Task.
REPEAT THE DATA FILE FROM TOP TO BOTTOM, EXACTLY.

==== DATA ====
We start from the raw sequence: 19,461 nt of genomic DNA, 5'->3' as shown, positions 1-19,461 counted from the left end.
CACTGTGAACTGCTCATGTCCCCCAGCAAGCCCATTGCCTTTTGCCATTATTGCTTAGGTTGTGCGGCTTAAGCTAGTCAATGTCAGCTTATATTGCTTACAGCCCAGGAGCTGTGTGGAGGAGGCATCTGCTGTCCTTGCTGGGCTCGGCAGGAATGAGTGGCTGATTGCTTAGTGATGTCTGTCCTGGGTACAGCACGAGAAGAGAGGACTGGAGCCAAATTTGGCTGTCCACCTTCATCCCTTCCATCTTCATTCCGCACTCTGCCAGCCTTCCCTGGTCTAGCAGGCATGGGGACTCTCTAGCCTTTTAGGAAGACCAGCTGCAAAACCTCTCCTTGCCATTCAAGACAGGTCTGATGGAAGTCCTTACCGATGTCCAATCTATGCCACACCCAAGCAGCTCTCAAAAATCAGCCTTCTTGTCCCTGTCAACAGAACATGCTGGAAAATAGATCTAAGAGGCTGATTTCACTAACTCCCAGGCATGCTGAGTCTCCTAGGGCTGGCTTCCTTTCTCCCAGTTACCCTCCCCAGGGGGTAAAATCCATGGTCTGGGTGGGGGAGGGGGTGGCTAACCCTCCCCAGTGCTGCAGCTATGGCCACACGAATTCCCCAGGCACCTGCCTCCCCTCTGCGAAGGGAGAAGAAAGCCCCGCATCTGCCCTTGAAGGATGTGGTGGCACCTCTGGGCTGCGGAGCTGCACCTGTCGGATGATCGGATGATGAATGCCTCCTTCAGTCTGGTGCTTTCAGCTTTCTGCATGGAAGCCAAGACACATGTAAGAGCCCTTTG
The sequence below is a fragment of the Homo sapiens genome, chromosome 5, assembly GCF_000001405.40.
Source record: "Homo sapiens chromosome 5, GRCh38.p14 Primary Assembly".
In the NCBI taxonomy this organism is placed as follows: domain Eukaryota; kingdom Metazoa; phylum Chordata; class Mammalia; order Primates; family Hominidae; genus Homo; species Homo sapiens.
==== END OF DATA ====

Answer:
We start from the raw sequence: 19,461 nt of genomic DNA, 5'->3' as shown, positions 1-19,461 counted from the left end.
CACTGTGAACTGCTCATGTCCCCCAGCAAGCCCATTGCCTTTTGCCATTATTGCTTAGGTTGTGCGGCTTAAGCTAGTCAATGTCAGCTTATATTGCTTACAGCCCAGGAGCTGTGTGGAGGAGGCATCTGCTGTCCTTGCTGGGCTCGGCAGGAATGAGTGGCTGATTGCTTAGTGATGTCTGTCCTGGGTACAGCACGAGAAGAGAGGACTGGAGCCAAATTTGGCTGTCCACCTTCATCCCTTCCATCTTCATTCCGCACTCTGCCAGCCTTCCCTGGTCTAGCAGGCATGGGGACTCTCTAGCCTTTTAGGAAGACCAGCTGCAAAACCTCTCCTTGCCATTCAAGACAGGTCTGATGGAAGTCCTTACCGATGTCCAATCTATGCCACACCCAAGCAGCTCTCAAAAATCAGCCTTCTTGTCCCTGTCAACAGAACATGCTGGAAAATAGATCTAAGAGGCTGATTTCACTAACTCCCAGGCATGCTGAGTCTCCTAGGGCTGGCTTCCTTTCTCCCAGTTACCCTCCCCAGGGGGTAAAATCCATGGTCTGGGTGGGGGAGGGGGTGGCTAACCCTCCCCAGTGCTGCAGCTATGGCCACACGAATTCCCCAGGCACCTGCCTCCCCTCTGCGAAGGGAGAAGAAAGCCCCGCATCTGCCCTTGAAGGATGTGGTGGCACCTCTGGGCTGCGGAGCTGCACCTGTCGGATGATCGGATGATGAATGCCTCCTTCAGTCTGGTGCTTTCAGCTTTCTGCATGGAAGCCAAGACACATGTAAGAGCCCTTTG
The sequence below is a fragment of the Homo sapiens genome, chromosome 5, assembly GCF_000001405.40.
Source record: "Homo sapiens chromosome 5, GRCh38.p14 Primary Assembly".
In the NCBI taxonomy this organism is placed as follows: domain Eukaryota; kingdom Metazoa; phylum Chordata; class Mammalia; order Primates; family Hominidae; genus Homo; species Homo sapiens.